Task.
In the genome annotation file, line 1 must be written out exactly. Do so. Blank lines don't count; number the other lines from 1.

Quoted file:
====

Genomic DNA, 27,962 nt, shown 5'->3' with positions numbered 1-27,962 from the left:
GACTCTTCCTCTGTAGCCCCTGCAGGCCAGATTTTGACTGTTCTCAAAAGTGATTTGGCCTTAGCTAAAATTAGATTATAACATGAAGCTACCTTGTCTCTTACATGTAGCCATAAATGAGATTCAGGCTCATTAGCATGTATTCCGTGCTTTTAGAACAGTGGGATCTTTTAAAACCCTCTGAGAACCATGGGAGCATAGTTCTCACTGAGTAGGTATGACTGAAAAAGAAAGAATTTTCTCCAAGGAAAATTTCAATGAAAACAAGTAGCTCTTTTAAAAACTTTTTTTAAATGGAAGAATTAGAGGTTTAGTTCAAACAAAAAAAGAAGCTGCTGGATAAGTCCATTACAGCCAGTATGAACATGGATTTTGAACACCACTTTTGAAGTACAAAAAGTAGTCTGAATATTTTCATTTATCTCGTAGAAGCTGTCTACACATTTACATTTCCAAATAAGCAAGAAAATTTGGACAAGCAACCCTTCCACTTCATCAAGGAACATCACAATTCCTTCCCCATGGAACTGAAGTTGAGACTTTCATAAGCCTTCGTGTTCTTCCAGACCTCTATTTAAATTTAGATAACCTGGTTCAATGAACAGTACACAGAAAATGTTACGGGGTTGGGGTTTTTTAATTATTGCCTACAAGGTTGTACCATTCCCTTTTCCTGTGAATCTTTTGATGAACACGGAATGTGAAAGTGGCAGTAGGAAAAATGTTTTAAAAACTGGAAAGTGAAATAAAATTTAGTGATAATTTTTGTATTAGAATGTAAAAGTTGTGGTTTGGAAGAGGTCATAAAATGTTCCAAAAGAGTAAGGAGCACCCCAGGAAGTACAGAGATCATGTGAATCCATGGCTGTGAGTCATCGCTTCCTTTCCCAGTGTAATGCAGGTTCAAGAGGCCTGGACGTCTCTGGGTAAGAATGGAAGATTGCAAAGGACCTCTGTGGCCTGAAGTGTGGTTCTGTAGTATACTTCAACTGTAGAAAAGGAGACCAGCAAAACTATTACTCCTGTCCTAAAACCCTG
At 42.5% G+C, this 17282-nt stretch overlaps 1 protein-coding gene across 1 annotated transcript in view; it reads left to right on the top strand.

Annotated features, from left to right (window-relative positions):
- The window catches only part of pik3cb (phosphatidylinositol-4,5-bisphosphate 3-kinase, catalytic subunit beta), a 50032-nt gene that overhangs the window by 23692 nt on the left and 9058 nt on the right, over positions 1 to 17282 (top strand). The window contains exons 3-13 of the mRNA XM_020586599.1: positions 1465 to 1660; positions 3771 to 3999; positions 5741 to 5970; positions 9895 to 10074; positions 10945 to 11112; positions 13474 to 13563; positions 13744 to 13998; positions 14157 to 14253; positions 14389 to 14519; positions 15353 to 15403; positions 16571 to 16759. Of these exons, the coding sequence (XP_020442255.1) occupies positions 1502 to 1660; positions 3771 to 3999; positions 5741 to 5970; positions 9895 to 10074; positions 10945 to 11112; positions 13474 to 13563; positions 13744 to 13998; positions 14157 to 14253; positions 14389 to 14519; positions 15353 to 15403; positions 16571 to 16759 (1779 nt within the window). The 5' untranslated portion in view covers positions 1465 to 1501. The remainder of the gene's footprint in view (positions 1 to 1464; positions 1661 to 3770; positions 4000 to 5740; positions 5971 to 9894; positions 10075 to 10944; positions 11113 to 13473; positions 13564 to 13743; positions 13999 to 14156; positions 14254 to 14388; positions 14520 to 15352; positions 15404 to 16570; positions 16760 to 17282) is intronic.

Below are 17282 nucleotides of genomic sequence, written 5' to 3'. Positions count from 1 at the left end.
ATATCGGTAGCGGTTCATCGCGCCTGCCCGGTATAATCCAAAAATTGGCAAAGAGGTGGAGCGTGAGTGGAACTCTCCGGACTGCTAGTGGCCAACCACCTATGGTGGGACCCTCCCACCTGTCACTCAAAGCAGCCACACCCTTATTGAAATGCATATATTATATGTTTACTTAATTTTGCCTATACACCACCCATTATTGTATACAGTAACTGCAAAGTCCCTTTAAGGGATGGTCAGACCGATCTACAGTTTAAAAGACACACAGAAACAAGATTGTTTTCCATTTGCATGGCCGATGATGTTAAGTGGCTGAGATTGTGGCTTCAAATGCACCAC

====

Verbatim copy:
Genomic DNA, 27,962 nt, shown 5'->3' with positions numbered 1-27,962 from the left: